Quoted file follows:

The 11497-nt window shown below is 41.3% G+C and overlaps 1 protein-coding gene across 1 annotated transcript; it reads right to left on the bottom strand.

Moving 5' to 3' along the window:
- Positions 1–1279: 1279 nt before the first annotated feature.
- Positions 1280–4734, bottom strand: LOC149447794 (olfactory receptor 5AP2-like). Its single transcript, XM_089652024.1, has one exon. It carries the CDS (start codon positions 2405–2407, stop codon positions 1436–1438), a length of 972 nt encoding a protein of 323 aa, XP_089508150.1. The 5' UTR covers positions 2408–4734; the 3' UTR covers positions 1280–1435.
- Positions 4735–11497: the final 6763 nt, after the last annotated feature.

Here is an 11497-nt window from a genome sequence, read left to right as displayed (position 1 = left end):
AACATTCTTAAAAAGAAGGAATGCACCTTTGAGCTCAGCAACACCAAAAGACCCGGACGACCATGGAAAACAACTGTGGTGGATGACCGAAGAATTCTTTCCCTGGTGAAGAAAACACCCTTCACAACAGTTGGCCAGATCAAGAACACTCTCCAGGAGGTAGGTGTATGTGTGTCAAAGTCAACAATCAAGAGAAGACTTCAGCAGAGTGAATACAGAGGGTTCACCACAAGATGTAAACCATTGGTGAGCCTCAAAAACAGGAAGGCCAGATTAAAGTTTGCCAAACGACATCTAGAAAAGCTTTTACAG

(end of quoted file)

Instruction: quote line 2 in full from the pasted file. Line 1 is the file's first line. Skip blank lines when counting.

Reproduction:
Moving 5' to 3' along the window: